Originally Posted by aschick
Keep in mind that most if not all cars with part time AWD also have traction and stability control system, and that is mostly what keeps them on the road in bad weather. AWD itself will do nothing to help in a skid or to prevent too much power from being delivered to the wheels.
I agree traction/stability control can be a good thing, but I consider it a "nanny" of last resort, when the driver has either been caught by surprise or botched up big time. I do not think of them as being critical or required to keep an AWD car on the road. Though my current cars have these systems, many of my earlier AWD vehicles did not, and they drove fine in capable hands.
The better AWD systems will prevent too much power from going to certain wheels -- they can be proactive about shifting and transferring power. For example, one of Subaru's most basic systems will send power aft upon acceleration (when the vehicle squats and the front wheels unload a bit) and the SH-AWD system in my RDX transfers power to the outside rear wheel in corners, effectively overdriving it to reduce understeer and take power from the inside rear wheel (which unloads a bit). So I think the better proactive AWD systems can function intelligently by managing power before falling back on stability/traction control to handle the situation when something goes wrong.
I dislike traction control systems in many cases because they normally function by applying the brakes, and this greatly limits forward progress. This is used in lieu of a true limited slip diff, by applying brakes to spinning wheels and transferring power over to other wheels. The downside is that is eliminates half of the power being sent to that axle (Wikipedia has a good article on this for anyone who wants details). So exercise caution when you see AWD systems that are dependent on traction control -- they will suck in deep snow. They can actually reduce the power at each axle to 25% of the total power, and reduce total power going to the ground to 25% to 50% of available engine power.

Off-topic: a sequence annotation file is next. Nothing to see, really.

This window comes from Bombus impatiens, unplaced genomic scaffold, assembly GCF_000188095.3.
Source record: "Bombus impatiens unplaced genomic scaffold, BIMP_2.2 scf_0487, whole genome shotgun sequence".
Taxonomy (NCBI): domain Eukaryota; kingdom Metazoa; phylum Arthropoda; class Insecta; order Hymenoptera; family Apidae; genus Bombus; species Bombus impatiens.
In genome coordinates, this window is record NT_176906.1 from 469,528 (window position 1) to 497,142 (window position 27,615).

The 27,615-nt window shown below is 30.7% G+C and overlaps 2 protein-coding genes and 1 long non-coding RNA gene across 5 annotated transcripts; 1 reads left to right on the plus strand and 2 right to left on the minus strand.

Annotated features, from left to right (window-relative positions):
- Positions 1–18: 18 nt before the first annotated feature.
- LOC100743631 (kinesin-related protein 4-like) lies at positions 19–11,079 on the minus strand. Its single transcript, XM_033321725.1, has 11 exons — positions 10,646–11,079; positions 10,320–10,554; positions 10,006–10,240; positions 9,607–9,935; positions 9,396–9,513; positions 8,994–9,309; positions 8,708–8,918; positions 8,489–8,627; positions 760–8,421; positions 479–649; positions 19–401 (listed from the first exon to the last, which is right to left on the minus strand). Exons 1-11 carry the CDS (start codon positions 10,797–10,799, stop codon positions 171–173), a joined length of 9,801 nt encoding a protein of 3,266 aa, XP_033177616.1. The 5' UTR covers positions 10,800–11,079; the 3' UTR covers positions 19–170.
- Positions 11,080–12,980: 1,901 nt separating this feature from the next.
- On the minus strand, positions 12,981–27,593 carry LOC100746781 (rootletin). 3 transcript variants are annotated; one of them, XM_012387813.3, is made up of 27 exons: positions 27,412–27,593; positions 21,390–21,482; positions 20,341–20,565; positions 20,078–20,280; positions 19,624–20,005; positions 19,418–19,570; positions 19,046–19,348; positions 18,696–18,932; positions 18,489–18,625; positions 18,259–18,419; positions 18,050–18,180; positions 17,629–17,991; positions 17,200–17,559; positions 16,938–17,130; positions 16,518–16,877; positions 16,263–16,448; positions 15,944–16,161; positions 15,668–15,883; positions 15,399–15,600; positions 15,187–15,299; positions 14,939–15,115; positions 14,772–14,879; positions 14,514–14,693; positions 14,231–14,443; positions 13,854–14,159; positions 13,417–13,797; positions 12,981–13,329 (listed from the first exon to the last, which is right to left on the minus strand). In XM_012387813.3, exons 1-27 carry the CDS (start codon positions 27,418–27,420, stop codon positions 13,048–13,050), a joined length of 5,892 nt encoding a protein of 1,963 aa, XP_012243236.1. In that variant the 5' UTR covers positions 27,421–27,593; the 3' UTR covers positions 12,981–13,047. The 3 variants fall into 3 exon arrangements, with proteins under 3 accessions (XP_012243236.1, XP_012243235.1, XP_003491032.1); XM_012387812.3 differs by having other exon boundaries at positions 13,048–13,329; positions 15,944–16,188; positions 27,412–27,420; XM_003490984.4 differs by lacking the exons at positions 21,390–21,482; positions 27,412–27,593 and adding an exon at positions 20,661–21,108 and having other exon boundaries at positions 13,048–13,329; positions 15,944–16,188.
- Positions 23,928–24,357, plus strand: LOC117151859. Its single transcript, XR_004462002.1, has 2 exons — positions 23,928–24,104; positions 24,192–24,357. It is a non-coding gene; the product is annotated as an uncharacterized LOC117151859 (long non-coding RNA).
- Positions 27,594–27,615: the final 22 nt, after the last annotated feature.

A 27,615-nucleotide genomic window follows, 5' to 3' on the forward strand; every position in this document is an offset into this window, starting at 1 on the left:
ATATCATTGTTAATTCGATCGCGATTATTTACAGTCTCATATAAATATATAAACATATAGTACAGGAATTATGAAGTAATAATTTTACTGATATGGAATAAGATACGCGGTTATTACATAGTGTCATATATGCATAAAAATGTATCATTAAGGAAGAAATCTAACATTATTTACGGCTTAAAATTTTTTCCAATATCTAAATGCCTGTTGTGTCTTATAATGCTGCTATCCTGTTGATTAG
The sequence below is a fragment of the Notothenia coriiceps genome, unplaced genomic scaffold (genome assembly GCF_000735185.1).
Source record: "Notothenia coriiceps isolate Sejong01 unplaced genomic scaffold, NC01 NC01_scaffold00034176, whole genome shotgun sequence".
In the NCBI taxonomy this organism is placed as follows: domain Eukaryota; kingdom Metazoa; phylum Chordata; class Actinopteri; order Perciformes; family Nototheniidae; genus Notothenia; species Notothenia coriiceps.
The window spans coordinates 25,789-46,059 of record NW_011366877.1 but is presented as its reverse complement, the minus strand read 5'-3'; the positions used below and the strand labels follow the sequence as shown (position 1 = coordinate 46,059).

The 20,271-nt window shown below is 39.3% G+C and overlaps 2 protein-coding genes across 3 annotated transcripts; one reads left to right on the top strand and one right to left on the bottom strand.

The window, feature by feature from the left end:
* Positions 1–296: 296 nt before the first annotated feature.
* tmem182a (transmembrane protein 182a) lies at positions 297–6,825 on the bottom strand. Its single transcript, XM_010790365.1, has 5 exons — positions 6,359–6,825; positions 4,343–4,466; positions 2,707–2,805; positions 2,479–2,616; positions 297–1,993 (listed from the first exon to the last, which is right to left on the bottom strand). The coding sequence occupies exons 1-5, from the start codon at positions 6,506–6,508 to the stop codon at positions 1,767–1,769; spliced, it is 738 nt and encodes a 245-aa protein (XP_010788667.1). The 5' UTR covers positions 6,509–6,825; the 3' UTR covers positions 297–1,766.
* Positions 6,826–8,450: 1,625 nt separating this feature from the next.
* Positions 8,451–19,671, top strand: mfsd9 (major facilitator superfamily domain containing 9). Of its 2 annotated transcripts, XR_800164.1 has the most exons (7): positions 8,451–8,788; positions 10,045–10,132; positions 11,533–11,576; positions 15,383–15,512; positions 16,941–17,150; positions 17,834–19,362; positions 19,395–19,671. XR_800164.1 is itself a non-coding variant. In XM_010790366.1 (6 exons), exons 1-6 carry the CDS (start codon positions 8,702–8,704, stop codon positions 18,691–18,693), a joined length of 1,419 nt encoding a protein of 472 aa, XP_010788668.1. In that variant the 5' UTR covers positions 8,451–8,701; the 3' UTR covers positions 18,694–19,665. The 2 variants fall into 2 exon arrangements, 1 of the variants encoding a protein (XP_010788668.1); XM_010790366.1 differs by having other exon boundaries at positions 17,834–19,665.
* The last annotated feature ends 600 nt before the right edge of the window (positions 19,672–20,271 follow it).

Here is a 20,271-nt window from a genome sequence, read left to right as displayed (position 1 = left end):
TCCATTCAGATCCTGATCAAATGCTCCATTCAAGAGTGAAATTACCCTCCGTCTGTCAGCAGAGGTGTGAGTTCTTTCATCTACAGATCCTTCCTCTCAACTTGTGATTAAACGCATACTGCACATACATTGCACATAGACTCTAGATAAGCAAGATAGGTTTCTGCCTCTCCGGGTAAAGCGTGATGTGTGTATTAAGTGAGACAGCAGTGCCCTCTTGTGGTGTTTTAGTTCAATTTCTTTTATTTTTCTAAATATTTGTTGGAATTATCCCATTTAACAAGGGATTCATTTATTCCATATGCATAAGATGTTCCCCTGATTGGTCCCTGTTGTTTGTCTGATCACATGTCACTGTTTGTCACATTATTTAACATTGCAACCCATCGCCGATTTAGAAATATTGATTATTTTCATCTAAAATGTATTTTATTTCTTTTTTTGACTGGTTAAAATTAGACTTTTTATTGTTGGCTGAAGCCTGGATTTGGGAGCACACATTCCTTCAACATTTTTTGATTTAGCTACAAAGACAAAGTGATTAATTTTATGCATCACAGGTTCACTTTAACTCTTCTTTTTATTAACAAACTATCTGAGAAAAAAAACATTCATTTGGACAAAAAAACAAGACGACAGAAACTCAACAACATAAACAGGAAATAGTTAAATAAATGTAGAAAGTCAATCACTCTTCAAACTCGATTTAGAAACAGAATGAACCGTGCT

My RDX has traction control (part of Honda's VSA) and I have to turn it off in deep snow or the vehicle will suck wind. I had the same experience on a rental Outback that had traction control. Luckily you can turn it off when you need to. I leave VSA on all the time, but turn it off before driving up a snowy hill or in any other deep snow situation where forward progress is important and the yaw/skid danger is low. The lousy thing about Honda's VSA is that you can't turn it off once it's kicking in, so you have to know and plan ahead of time and turn it off when it would get in the way.